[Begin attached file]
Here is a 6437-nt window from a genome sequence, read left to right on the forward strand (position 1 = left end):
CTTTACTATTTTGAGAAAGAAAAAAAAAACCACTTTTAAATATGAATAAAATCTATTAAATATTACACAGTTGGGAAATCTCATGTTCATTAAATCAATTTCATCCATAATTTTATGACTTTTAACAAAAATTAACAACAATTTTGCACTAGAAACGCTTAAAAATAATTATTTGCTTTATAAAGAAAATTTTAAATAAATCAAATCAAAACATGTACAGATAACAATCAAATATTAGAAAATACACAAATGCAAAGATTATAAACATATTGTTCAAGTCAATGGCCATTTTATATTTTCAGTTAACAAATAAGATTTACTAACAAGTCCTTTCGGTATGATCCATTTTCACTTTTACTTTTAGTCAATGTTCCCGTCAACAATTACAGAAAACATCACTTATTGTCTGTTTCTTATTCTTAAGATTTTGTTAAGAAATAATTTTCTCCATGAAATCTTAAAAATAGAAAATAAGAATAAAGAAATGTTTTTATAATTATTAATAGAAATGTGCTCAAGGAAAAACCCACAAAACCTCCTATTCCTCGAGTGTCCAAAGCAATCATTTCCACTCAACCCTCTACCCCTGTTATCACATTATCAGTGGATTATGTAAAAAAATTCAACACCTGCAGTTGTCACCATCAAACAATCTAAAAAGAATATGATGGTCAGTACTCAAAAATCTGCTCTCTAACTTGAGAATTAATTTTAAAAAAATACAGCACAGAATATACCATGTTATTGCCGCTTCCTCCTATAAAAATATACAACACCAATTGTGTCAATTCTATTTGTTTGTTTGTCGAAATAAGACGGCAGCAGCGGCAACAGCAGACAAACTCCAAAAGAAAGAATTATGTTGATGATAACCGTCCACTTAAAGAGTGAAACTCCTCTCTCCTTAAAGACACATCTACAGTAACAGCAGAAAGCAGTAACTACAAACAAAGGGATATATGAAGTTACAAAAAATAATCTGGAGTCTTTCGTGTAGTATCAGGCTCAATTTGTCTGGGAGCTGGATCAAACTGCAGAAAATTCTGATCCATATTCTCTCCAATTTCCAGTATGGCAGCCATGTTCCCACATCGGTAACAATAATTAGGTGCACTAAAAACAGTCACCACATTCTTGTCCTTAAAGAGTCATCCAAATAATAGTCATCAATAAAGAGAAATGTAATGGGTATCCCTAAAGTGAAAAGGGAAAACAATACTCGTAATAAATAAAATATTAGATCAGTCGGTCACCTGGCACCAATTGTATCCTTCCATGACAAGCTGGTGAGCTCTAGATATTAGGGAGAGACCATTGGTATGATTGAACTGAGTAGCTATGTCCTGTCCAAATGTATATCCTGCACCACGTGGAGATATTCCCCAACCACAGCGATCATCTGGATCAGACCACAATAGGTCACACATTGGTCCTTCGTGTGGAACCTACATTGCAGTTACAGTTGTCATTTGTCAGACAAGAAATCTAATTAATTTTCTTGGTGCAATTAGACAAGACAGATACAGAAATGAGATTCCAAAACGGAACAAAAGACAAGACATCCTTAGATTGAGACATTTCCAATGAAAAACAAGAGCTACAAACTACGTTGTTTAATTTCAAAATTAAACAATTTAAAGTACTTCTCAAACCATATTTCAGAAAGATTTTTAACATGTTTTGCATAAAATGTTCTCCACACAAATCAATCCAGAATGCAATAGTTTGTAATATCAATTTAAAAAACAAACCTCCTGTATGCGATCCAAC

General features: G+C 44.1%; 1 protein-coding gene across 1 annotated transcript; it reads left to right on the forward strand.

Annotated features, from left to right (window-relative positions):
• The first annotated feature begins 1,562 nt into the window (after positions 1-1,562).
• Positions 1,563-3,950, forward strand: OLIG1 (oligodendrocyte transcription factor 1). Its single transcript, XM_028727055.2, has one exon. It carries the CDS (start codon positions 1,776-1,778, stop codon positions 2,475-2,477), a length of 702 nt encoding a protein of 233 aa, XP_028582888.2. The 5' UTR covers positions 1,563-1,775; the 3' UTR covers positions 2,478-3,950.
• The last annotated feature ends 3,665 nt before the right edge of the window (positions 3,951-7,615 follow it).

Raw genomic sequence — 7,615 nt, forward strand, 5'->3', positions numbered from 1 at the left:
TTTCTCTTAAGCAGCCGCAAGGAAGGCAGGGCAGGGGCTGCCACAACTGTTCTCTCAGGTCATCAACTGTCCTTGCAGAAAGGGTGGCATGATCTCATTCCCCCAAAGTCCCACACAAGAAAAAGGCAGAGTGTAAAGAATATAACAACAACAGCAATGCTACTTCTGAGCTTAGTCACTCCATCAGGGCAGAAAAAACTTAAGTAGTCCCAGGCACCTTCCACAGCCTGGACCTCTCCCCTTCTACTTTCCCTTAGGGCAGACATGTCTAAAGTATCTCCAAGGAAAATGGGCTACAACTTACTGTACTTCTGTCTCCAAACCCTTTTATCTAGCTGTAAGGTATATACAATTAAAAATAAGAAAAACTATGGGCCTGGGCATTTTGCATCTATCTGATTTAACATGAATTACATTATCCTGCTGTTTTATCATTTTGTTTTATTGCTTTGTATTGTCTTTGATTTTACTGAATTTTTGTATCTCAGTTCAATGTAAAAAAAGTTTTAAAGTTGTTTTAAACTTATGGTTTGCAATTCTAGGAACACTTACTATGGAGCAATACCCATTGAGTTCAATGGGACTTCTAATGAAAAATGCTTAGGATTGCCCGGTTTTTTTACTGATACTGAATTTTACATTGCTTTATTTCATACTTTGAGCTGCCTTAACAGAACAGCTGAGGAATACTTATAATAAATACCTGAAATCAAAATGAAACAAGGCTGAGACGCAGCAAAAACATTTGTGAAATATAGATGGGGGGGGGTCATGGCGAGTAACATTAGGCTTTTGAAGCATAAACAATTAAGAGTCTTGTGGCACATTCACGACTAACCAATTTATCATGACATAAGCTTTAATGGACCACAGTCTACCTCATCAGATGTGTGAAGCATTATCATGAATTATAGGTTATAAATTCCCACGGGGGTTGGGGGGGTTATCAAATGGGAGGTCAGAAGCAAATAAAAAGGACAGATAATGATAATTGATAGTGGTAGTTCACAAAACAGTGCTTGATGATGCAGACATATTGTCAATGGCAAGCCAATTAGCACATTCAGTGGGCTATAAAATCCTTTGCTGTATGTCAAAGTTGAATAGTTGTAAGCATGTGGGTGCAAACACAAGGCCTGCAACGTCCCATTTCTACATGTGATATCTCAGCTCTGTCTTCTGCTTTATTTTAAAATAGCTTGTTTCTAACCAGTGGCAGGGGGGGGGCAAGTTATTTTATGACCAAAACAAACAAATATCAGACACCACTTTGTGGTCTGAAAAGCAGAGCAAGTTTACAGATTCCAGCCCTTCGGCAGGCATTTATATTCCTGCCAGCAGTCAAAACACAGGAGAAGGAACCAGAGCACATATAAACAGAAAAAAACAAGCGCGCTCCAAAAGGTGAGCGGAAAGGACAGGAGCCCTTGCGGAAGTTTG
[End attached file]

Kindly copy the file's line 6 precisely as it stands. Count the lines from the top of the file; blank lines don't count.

• Positions 1,563-3,950, forward strand: OLIG1 (oligodendrocyte transcription factor 1). Its single transcript, XM_028727055.2, has one exon. It carries the CDS (start codon positions 1,776-1,778, stop codon positions 2,475-2,477), a length of 702 nt encoding a protein of 233 aa, XP_028582888.2. The 5' UTR covers positions 1,563-1,775; the 3' UTR covers positions 2,478-3,950.